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Steph

Word Of The Day ... Or Week Or Whatever

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As you yourself mentioned recently, 'Father Knows Best'! :lol:

And that was a pretty interesting television show to bring up in the other discussion.

I think a lot of us would lump it into the category of 'those neat old 60's sit-coms'.

But the actual 1954-1960 time period clearly puts it in 'The Fifties'.

But somehow, for me, it feels more like a 60's show.

I think it was a little ahead of its time in terms of 'the style' of

network programming that we'd see in the first half of the next decade.

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pedalo

dingo

fordo

^^ My Scrabble opponent and I played those three words in a row today. So many words ending in O. Not easy to think of.

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Why is "renown" spelled without a K?

I thought I had a great scrabble word -- REKNOWN and it was wrong.

Renown is being known .... so why no K?

Pffffllllllll

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Ha! Thanks for the 'nucklehead'!

Mondays are always bad for me for several reasons.

Even worse than for most people. And Garfield.

It was my first laugh all day.

Okay, I didn't see it until a little after midnight, but since I

hadn't gone to bed yet it still counts! ( :

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Pretty much I also thought this renown is being known as Steph pointed out. So I had a glance to http://dict.leo.org and look :o

renown = fame / reputation

but

being known = best-known, well-known

So this looks for me like a different meaning and might be the cause why there is no 'k' in renown. It is just a different word and meaning, or am I getting meschugge? :dunno:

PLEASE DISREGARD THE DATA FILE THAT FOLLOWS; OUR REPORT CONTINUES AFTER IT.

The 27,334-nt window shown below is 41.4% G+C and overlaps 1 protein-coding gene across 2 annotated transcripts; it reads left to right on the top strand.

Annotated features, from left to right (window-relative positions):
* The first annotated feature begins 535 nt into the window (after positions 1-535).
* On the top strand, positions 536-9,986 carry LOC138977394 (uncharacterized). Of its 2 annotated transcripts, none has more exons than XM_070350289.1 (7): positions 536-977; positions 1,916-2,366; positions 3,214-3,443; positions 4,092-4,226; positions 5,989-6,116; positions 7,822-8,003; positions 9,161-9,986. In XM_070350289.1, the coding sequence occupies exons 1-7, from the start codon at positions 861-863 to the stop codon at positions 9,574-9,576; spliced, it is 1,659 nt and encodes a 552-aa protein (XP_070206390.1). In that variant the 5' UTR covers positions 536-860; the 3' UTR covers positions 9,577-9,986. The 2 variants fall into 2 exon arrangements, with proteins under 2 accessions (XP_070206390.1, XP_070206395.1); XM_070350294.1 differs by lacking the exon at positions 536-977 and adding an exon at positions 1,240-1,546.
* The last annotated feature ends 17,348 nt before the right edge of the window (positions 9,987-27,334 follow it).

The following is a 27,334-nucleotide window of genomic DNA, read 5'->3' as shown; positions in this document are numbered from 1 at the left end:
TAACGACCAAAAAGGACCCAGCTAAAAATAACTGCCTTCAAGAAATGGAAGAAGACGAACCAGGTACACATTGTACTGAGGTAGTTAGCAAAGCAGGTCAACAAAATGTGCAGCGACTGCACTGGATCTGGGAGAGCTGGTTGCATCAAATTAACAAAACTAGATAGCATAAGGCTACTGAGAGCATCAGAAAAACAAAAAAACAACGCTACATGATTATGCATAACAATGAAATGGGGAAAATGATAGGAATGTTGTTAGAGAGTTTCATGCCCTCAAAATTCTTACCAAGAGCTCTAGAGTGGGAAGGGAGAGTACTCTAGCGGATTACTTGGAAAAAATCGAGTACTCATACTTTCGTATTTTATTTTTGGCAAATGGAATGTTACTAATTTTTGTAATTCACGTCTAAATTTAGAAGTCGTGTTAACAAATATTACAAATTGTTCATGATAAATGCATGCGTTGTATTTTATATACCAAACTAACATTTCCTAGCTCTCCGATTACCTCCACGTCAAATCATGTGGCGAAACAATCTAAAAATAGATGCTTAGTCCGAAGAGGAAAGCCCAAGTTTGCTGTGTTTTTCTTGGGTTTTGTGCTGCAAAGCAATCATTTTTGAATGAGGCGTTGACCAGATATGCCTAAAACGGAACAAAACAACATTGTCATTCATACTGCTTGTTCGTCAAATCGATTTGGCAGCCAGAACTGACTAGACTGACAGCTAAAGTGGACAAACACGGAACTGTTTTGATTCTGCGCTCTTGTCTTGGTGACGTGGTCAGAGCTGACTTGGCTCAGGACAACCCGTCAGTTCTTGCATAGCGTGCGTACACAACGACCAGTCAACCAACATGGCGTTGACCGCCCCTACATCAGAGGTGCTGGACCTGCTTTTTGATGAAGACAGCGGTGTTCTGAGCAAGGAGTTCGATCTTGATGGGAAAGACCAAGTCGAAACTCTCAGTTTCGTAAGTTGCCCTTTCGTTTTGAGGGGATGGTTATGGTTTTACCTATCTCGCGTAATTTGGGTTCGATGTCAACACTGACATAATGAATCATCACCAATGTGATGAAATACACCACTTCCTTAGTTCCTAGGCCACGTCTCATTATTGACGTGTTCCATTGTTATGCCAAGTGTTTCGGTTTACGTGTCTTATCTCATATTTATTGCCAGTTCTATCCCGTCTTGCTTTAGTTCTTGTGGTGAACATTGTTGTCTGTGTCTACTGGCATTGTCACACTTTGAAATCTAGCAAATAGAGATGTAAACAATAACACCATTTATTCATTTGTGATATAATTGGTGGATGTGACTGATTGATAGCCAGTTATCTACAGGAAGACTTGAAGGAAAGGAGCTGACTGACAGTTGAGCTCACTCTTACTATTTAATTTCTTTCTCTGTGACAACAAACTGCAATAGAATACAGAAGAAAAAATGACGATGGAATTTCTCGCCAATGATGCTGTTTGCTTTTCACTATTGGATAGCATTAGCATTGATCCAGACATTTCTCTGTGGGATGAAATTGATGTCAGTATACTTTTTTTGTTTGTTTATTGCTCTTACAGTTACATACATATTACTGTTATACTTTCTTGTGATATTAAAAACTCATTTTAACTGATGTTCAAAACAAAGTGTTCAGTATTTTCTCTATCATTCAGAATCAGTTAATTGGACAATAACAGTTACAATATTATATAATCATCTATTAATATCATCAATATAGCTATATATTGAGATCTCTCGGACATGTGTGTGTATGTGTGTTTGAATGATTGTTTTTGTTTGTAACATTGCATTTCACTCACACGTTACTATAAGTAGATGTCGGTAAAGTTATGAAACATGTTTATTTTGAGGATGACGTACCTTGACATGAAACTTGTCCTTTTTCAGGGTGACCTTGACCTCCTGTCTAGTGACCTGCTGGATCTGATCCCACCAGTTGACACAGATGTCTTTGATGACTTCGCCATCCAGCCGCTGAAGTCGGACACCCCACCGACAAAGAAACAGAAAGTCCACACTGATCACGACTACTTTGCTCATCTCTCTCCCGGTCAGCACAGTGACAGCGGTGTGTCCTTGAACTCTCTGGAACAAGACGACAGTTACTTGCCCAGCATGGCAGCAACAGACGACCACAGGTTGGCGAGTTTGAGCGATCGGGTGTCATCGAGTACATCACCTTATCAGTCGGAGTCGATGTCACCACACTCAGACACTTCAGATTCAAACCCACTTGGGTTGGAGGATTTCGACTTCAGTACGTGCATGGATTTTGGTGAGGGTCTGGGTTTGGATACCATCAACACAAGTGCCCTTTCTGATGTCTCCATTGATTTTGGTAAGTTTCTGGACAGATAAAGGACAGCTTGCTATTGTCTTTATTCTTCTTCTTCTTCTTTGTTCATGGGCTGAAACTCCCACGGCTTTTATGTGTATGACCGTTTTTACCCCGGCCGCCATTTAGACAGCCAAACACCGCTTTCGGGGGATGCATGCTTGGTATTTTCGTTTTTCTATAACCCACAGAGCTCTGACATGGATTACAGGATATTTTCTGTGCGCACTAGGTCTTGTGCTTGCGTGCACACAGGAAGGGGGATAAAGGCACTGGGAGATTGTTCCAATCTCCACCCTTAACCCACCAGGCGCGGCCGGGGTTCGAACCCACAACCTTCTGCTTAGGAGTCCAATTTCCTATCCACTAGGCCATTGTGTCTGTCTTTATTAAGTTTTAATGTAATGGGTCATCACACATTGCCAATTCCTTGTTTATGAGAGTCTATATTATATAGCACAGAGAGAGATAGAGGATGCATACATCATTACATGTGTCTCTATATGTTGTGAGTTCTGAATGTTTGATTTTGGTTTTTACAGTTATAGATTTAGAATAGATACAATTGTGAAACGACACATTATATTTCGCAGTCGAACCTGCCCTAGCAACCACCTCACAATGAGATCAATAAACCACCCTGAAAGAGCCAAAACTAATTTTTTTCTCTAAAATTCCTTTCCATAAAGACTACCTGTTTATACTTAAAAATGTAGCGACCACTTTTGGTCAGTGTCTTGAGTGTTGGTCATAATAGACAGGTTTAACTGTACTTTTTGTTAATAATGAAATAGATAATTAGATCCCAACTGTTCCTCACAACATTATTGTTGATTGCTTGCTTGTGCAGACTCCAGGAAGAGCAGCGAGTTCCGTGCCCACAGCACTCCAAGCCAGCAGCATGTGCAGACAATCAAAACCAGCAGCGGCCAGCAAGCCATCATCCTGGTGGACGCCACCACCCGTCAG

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:)



renown (n.) dictionary.gif

c. 1300, from Anglo-French renoun, Old French renon "renown, fame, reputation," from renomer "make famous," from re- "repeatedly" (see re-) + nomer"to name," from Latin nominare "to name" (see nominate). The Middle English verb reknouen "make known, acknowledge" has been assimilated to the noun via renowned. In old German university slang, a reknowner (German renommist) was "a boaster, a swaggerer."

http://www.etymonline.com/index.php?term=renown






know (v.) dictionary.gif

Old English cnawan (class VII strong verb; past tense cneow, past participle cnawen), "to know, perceive; acknowledge, declare," from Proto-Germanic*knew- (cognates: Old High German bi-chnaan, ir-chnaan "to know"), from PIE root *gno- "to know" (cognates: Old Persian xšnasatiy "he shall know;" Old Church Slavonic znati, Russian znat "to know;" Latin gnoscere; Greek *gno-, as in gignoskein; Sanskrit jna- "know"). Once widespread in Germanic, this form is now retained only in English, where however it has widespread application, covering meanings that require two or more verbs in other languages (such as German wissen, kennen, erkennen and in part können; French connaître, savoir; Latin novisse, cognoscere; Old Church Slavonic znaja, vemi). The Anglo-Saxons used two distinct words for this, witan (see wit) and cnawan.